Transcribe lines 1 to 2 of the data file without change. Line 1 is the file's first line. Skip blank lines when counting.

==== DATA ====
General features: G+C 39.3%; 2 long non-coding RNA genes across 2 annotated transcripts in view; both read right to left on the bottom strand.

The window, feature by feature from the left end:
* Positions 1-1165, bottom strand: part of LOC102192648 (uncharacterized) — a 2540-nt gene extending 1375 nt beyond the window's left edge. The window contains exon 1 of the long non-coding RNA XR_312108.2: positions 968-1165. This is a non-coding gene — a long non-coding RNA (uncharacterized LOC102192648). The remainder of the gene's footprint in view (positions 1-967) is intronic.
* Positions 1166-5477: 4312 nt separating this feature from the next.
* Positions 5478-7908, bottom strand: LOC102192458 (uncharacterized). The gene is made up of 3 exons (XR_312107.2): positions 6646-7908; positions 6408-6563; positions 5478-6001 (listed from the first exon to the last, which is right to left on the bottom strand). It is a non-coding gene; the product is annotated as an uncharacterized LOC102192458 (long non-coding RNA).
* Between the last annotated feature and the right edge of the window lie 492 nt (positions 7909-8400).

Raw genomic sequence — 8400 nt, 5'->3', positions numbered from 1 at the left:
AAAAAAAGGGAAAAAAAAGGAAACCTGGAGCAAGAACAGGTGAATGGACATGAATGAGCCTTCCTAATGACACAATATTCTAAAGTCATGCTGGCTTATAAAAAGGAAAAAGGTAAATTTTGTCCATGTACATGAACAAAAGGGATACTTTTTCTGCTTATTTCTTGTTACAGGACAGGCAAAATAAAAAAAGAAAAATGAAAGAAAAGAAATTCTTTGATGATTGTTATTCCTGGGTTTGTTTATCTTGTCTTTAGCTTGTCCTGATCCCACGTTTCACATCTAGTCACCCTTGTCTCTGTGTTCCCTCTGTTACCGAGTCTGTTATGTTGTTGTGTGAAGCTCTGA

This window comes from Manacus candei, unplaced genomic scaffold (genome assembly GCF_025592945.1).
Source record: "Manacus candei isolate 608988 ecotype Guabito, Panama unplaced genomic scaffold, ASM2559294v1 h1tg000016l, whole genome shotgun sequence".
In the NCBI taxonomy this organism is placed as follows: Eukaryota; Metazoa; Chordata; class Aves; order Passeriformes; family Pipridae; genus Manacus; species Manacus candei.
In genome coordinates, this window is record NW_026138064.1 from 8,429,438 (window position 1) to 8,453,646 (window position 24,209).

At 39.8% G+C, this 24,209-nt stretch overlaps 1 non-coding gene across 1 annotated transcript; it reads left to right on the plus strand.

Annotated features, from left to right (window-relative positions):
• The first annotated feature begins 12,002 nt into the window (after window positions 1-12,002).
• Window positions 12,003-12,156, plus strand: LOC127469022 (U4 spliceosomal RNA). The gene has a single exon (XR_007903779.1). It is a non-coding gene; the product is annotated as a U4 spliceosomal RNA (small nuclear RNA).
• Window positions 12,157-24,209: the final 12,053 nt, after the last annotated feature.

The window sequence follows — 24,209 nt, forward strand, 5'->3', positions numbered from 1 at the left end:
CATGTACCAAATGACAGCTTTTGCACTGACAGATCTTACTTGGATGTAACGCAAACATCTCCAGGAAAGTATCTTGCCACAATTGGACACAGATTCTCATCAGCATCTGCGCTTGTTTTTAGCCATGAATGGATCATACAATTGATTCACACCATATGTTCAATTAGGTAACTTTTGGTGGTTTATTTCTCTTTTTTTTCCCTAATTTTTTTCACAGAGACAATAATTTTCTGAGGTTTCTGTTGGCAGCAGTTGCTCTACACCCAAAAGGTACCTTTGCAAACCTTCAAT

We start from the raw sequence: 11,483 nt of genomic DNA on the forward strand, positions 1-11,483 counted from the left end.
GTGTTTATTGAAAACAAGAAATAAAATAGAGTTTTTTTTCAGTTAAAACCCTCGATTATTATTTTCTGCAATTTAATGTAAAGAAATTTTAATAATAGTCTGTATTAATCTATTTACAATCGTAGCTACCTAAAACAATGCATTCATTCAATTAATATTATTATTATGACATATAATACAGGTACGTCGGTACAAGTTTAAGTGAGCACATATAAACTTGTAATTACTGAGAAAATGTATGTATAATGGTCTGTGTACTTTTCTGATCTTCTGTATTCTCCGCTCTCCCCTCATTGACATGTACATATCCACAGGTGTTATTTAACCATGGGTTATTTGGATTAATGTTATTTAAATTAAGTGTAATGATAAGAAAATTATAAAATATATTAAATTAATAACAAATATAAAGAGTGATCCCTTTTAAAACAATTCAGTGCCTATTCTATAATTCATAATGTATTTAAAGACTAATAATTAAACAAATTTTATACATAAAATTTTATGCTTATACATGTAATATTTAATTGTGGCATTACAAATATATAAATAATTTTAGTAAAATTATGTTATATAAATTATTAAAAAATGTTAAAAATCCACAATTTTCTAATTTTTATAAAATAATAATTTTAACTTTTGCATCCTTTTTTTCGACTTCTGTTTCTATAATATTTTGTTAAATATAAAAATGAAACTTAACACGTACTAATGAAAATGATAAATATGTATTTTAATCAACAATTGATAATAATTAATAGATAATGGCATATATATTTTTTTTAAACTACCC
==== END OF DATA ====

General features: G+C 39.3%; 2 long non-coding RNA genes across 2 annotated transcripts in view; both read right to left on the bottom strand.

The window, feature by feature from the left end: